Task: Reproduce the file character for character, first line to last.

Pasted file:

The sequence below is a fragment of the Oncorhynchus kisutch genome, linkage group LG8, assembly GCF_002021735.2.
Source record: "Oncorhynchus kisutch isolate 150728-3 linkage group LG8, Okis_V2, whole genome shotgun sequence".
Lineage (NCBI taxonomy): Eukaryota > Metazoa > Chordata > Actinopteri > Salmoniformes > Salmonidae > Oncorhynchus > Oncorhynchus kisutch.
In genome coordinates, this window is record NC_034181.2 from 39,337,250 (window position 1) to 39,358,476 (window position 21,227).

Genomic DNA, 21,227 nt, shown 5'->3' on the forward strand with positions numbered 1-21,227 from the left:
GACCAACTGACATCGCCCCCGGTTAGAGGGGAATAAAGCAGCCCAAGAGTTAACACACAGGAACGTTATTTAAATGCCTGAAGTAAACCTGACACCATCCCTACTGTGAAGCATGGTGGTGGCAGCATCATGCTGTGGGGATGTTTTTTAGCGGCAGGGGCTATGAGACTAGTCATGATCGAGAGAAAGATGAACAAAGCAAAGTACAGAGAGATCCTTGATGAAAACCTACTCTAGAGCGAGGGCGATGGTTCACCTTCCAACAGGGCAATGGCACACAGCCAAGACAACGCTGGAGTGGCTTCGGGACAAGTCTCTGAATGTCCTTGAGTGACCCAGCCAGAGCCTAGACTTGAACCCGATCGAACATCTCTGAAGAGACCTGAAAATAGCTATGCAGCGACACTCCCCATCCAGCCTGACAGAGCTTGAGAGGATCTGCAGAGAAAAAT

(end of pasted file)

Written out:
The sequence below is a fragment of the Oncorhynchus kisutch genome, linkage group LG8, assembly GCF_002021735.2.
Source record: "Oncorhynchus kisutch isolate 150728-3 linkage group LG8, Okis_V2, whole genome shotgun sequence".
Lineage (NCBI taxonomy): Eukaryota > Metazoa > Chordata > Actinopteri > Salmoniformes > Salmonidae > Oncorhynchus > Oncorhynchus kisutch.
In genome coordinates, this window is record NC_034181.2 from 39,337,250 (window position 1) to 39,358,476 (window position 21,227).

Genomic DNA, 21,227 nt, shown 5'->3' on the forward strand with positions numbered 1-21,227 from the left:
GACCAACTGACATCGCCCCCGGTTAGAGGGGAATAAAGCAGCCCAAGAGTTAACACACAGGAACGTTATTTAAATGCCTGAAGTAAACCTGACACCATCCCTACTGTGAAGCATGGTGGTGGCAGCATCATGCTGTGGGGATGTTTTTTAGCGGCAGGGGCTATGAGACTAGTCATGATCGAGAGAAAGATGAACAAAGCAAAGTACAGAGAGATCCTTGATGAAAACCTACTCTAGAGCGAGGGCGATGGTTCACCTTCCAACAGGGCAATGGCACACAGCCAAGACAACGCTGGAGTGGCTTCGGGACAAGTCTCTGAATGTCCTTGAGTGACCCAGCCAGAGCCTAGACTTGAACCCGATCGAACATCTCTGAAGAGACCTGAAAATAGCTATGCAGCGACACTCCCCATCCAGCCTGACAGAGCTTGAGAGGATCTGCAGAGAAAAAT